A few of these goings on caught the players' attention.  First, there was the arrival of a slaver troupe, with slaves bound for market in Denethix.  The mayor, obviously hostile to the institution, turned them away at the gate, forcing them to camp outside the town proper.  The slavers themselves, however, were not barred from visiting Lugosi, so a few of them were ever-present.

More troubling to Radj's character, however, was the spectacle of dogfights being conducted at ringside, with a small gang of ruffians supplying dogs and taking bets.  Radj, as you must remember, is the proud owner of Specter, a rather impressive war dog.  It turns out that he's homicidally intolerant of those who abuse dogs.  He has a soft side, you see.

Gladiators being led to battle

Anyway, Radj gets a bead on this dog-fighting gang, and keeps them in his sights for future pointy conversations.  As you will eventually see, this unexpectedly ties into a subplot in a way that was very satisfying for the narrative.  I'll get there.

In the meantime, Duncan has been looking into possibly stepping onto the canvas for a bit of grappling with Howl and/or Growl.  Surveying the prospectives, he spots a small mountain of meat called Durnik, who is a blacksmith and terrifying.  Duncan offers a partnership, and Durnik accepts: they will wrassle the Wolf Brothers together!  Too bad that Durnik had no prior training in grappling - or any other kind of fighting, for that matter.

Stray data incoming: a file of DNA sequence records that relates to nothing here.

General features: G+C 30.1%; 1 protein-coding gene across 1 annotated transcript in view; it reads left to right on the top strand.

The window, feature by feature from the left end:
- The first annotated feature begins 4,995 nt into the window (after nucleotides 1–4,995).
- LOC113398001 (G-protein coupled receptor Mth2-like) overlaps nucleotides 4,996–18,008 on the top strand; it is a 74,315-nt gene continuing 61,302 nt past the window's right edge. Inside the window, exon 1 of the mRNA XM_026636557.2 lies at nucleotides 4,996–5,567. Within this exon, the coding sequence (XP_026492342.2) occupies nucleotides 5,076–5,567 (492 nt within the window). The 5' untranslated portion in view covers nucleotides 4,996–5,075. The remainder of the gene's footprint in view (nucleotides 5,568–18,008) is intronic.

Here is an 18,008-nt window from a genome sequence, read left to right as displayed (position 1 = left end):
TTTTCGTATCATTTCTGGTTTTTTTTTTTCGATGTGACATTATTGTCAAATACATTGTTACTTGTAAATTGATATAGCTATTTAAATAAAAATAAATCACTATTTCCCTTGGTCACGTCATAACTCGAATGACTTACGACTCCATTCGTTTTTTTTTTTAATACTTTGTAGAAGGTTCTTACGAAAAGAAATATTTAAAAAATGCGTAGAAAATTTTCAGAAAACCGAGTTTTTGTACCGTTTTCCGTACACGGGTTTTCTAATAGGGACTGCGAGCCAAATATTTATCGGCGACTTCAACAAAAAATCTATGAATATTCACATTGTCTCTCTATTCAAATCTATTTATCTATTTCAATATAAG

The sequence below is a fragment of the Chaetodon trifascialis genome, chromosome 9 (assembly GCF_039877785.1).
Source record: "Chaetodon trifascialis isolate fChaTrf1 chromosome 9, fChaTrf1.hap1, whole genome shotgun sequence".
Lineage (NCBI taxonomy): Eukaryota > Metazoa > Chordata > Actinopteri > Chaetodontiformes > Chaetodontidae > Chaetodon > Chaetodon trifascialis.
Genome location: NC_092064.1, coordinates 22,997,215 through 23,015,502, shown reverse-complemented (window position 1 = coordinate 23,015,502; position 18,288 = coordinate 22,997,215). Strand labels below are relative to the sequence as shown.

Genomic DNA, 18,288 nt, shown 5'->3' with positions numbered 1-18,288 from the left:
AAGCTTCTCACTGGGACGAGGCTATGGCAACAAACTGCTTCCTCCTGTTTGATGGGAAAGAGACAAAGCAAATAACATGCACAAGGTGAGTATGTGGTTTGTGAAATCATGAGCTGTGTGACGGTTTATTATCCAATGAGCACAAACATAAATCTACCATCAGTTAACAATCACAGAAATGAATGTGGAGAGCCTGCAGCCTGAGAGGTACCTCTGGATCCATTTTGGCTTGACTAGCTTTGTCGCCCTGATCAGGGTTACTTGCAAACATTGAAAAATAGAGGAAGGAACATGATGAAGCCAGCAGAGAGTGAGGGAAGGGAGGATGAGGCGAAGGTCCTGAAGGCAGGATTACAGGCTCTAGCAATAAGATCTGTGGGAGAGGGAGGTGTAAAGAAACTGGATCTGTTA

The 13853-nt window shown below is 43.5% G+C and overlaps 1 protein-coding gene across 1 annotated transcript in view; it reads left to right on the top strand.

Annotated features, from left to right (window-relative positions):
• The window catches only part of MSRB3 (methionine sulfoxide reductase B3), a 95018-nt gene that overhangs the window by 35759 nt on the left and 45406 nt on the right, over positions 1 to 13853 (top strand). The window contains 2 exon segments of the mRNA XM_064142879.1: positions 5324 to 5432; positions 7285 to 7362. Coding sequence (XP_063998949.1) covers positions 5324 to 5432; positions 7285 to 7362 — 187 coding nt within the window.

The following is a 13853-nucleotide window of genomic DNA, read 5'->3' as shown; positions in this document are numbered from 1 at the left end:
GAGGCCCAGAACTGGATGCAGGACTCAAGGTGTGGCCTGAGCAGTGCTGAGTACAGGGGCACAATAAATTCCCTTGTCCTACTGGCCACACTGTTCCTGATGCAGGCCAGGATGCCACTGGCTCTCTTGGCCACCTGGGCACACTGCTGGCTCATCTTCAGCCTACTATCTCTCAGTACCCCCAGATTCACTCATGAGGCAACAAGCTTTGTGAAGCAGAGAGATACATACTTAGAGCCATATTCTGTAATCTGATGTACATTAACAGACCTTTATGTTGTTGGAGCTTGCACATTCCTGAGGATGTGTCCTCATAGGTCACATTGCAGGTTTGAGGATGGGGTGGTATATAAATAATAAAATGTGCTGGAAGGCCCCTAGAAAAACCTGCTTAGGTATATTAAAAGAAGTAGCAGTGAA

The wrestling duo of Duncan and Durnik got off to a good start when they were randomly selected to go late in the line-up.  This meant that the Wolf Brothers would be fatigued from many previous battles.  This advantage in circumstance, however, neither granted wrestling skills to Durnik, nor denied them to the brothers.  Durnik went down quickly, and even though Duncan held strong for a little while after, he, too, was laid low.

Aw, poor Duncan

At the end of the day, nobody beat the Wolf Brothers, and so won the purse they offered to all comers.  Everyone was about to pack it in for the day...until the arrival of a surprise challenger: Lord Python.  An imposing figure in a cape, this member of the Midnight Order of Serpents showed up to challenge both brothers to face him on the morrow.  The brothers accepted, and also accepted Pythons terms, which were winner-take-all for the gate.

At this, finally, the gathering began to disperse.  Radj had not forgotten about the dog-fighting ruffians, and stated his interest in tracking them for later murder.  The trail led to the the inn being occupied by Lord Python and his hangers-on: the Bared Fang.  After situating themselves inconspicuously near the bar, Zab was able to overhear the wrestler himself order them to cause a distraction, and take care of things with "the formula."  

Shortly after this conversation, four of the gang members departed; our gang followed them back to the Effluent Inn, now occupied by the Wolf Brothers and their fans.  After watching things for a while, the party confronted a thug who was getting close to the Wolf Brothers, causing him to withdraw from the inn.  Radj and Specter followed him out into the street.